Restorative Justice Certificate
Building trusting relationships and equitable communities is key to repairing harm. Restorative justice is an alternative approach to conflict resolution that builds understanding, relationships and healing. Whether you’re working in criminal justice, family, community or educational settings, you’ll learn to empower victims and support offenders and community members as they work toward creating healthier environments where everyone can thrive.
Why this program?
- Take fully online courses on a flexible schedule
- Build on real-world experience through hands-on learning with a cohort of peers from different professional backgrounds
- Develop connections with other community leaders, including your instructors, who are dedicated to restorative justice values
- Learn from experts active in the field of restorative justice
- Graduate with a certificate that confers SFU alumni status along with its benefits
1–3 years (from start date of first course)
To graduate, pass all courses required to complete the program.
Self-paced within set assignment deadlines
Electives (choose 2):
See individual courses for textbook details
$990/course (not including textbooks)
$75 program application fee
- Grade 12 or equivalent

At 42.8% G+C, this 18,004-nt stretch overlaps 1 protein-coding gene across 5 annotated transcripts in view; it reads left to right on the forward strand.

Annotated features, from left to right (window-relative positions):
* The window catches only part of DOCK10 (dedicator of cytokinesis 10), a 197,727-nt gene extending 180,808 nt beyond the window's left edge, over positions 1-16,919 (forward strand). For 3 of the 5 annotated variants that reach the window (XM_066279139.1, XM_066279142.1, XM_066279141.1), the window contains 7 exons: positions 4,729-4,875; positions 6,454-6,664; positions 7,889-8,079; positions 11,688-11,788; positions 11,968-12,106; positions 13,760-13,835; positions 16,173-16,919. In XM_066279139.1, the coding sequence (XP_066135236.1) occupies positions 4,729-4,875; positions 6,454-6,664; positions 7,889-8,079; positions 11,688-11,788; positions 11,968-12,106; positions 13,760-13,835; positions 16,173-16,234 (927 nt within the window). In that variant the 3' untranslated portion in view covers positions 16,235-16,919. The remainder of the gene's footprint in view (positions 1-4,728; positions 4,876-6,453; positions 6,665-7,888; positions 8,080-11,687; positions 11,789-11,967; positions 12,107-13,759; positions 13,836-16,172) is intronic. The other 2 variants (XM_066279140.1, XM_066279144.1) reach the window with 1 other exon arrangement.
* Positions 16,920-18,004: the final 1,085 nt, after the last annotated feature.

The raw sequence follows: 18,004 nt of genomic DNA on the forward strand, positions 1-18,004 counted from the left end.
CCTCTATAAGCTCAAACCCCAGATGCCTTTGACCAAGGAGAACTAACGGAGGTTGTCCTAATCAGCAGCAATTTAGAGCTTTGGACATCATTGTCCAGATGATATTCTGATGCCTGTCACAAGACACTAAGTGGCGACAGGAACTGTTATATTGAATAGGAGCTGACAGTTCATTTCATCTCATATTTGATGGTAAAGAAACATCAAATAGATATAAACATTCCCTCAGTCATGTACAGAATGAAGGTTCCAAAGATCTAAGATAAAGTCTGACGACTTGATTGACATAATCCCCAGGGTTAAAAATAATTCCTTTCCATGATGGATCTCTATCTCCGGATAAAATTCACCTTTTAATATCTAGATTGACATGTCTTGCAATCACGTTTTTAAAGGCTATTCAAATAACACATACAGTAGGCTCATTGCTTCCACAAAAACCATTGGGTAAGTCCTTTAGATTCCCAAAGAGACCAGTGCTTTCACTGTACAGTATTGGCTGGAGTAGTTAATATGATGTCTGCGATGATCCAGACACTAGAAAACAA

- Mature students who do not meet this requirement may qualify with at least 5 years of appropriate experience
- English Language Requirements
Register for individual courses at any time, with the option to apply to the program later.
Enroll in the certificate program to:
- Track your progress in your student account
- Access potential tax credits
- Be eligible to graduate when you finish
As a youth outreach worker, Jaclyn Barkase is using a restorative approach to support high school students from Vancouver’s low-income communities.
Kim Riddell, a local social worker and a graduate of our online Restorative Justice Certificate, has seen the power of restorative justice firsthand.
Educator and musician Colin McLean talks about the tools and ideas he gained to resolve conflict and address harm in an institutional setting.